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CVE Compatibility - High Level Requirements


Below are the high level requirements that we see are necessary for
establishing CVE compatibility.  We are working on formalizing this,
but we may not have one ready until after this week's NISSC
conference.  Your feedback is encouraged.

Since "CVE-compatibility" should be a phrase that carries a certain
weight to it, some of these requirements are designed to prevent any
arbitrary organization from claiming CVE compatibility without going
through the process of verification.

1) The organization should be a legal entity (e.g. a corporation or
named individual.)

2) A user should be able to search the repository using a CVE name.
[For tools, a user should be able to provide a list of CVE names and
have the tool "select" or "deselect" the appropriate actions, e.g. a
probe or signature.]

3) The repository should be able to report results that include the
CVE name.

4) The organization must provide a mapping of their repository to
MITRE.  The mapping should include GENERICs where necessary.  (This
allows MITRE to determine accuracy and use the GENERICs to identify
other items that may need to be added to CVE.)

5) MITRE (or a Board-approved authority) will confirm accuracy of the
mapping, by ensuring that a sample of the mapping has a high degree of

6) The organization should sign a "Good Faith" statement on
maintaining the accuracy of their mapping.  [The intention is to
prevent an organization from abusing the concept of "CVE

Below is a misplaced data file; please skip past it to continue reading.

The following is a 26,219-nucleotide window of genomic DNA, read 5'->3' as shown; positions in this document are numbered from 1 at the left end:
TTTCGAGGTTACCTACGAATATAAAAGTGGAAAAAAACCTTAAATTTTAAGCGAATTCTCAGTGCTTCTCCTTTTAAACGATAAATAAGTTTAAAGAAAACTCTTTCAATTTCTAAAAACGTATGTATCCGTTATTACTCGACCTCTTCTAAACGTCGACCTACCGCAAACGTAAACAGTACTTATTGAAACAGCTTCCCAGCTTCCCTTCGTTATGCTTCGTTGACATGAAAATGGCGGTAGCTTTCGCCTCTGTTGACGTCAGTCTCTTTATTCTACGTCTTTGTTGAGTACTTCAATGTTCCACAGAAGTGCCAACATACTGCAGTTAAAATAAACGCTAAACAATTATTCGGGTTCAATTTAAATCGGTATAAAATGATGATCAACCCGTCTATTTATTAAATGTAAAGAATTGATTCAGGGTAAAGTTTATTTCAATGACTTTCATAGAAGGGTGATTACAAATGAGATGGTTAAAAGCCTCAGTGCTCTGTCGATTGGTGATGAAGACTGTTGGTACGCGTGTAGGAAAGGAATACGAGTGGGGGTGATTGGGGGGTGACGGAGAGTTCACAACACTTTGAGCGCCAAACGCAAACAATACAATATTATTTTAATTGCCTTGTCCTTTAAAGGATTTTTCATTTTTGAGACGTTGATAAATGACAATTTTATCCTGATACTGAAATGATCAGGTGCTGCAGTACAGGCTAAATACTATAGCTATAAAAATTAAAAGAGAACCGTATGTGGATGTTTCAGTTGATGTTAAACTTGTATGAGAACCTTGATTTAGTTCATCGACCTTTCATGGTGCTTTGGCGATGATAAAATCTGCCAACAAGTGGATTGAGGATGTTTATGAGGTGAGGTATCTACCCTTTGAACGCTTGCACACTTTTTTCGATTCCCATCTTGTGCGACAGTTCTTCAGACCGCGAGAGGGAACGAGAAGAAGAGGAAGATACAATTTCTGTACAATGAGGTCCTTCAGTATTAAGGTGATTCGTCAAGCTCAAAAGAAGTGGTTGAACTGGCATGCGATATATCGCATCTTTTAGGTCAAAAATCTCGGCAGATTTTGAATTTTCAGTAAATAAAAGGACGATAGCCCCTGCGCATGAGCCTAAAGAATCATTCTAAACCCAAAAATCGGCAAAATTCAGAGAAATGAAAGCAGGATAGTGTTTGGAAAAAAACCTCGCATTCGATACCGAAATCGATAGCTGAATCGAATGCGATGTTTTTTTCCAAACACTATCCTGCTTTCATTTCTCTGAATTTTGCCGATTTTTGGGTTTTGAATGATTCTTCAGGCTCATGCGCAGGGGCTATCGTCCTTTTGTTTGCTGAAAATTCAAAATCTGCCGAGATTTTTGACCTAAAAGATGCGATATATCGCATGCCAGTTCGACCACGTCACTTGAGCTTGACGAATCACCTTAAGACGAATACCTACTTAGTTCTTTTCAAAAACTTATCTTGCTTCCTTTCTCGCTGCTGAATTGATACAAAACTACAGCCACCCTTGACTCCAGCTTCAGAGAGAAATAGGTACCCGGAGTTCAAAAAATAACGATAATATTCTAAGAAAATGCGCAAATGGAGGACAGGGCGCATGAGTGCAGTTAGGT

compatibility" for their own purposes, e.g. to inflate marketing

7) CVE compatibility is specific to a particular CVE version.  MITRE
may recommend various "reference versions" (e.g. the last version of
each month) that organizations should use to establish compatibility.
Reference versions will be important for head-to-head comparisons of
tools and databases.

8) Some formal notification (e.g. a memo on MITRE letterhead) will be
required before the organization can use the "CVE-compatible" logo.

"CVE-compatibility" will only be used to verify the accuracy of how
the repository links to CVE names.  There will be no requirements on
the inherent quality of the data itself.  For example, CVE
compatibility for tools will not formally require that each
check/signature itself should produce accurate results.  CVE
compatibility for databases will not formally require that affected
OS/fix information/etc. be correct.  The Good Faith statement will be
worded to help prevent this sort of abuse.  There needs to be a
separate mechanism for verifying the underlying quality of tools and

- Steve

Page Last Updated or Reviewed: May 22, 2007